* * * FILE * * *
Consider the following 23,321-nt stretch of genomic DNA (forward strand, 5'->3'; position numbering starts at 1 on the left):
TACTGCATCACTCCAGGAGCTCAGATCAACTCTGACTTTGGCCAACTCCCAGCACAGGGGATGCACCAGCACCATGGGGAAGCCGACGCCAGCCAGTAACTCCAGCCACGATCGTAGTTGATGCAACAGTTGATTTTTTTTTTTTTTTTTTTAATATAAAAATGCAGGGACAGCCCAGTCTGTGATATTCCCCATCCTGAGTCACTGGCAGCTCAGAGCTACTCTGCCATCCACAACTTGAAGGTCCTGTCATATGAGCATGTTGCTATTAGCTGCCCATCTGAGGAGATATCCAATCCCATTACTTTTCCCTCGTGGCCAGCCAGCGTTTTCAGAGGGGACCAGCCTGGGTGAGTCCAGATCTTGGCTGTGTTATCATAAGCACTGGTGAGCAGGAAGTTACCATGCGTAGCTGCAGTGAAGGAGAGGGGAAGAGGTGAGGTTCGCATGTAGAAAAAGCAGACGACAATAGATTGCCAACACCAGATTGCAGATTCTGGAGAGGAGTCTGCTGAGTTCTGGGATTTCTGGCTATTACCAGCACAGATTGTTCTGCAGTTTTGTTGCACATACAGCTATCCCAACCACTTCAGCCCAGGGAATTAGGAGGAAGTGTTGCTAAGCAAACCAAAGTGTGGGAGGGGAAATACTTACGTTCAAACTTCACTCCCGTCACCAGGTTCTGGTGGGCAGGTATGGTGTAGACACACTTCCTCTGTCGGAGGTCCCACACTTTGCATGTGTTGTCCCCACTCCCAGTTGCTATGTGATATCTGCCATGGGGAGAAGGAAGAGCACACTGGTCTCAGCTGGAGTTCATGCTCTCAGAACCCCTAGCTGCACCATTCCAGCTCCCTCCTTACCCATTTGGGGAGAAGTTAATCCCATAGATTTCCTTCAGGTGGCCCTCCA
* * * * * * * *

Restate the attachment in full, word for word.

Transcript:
Consider the following 23,321-nt stretch of genomic DNA (forward strand, 5'->3'; position numbering starts at 1 on the left):
TACTGCATCACTCCAGGAGCTCAGATCAACTCTGACTTTGGCCAACTCCCAGCACAGGGGATGCACCAGCACCATGGGGAAGCCGACGCCAGCCAGTAACTCCAGCCACGATCGTAGTTGATGCAACAGTTGATTTTTTTTTTTTTTTTTTTAATATAAAAATGCAGGGACAGCCCAGTCTGTGATATTCCCCATCCTGAGTCACTGGCAGCTCAGAGCTACTCTGCCATCCACAACTTGAAGGTCCTGTCATATGAGCATGTTGCTATTAGCTGCCCATCTGAGGAGATATCCAATCCCATTACTTTTCCCTCGTGGCCAGCCAGCGTTTTCAGAGGGGACCAGCCTGGGTGAGTCCAGATCTTGGCTGTGTTATCATAAGCACTGGTGAGCAGGAAGTTACCATGCGTAGCTGCAGTGAAGGAGAGGGGAAGAGGTGAGGTTCGCATGTAGAAAAAGCAGACGACAATAGATTGCCAACACCAGATTGCAGATTCTGGAGAGGAGTCTGCTGAGTTCTGGGATTTCTGGCTATTACCAGCACAGATTGTTCTGCAGTTTTGTTGCACATACAGCTATCCCAACCACTTCAGCCCAGGGAATTAGGAGGAAGTGTTGCTAAGCAAACCAAAGTGTGGGAGGGGAAATACTTACGTTCAAACTTCACTCCCGTCACCAGGTTCTGGTGGGCAGGTATGGTGTAGACACACTTCCTCTGTCGGAGGTCCCACACTTTGCATGTGTTGTCCCCACTCCCAGTTGCTATGTGATATCTGCCATGGGGAGAAGGAAGAGCACACTGGTCTCAGCTGGAGTTCATGCTCTCAGAACCCCTAGCTGCACCATTCCAGCTCCCTCCTTACCCATTTGGGGAGAAGTTAATCCCATAGATTTCCTTCAGGTGGCCCTCCA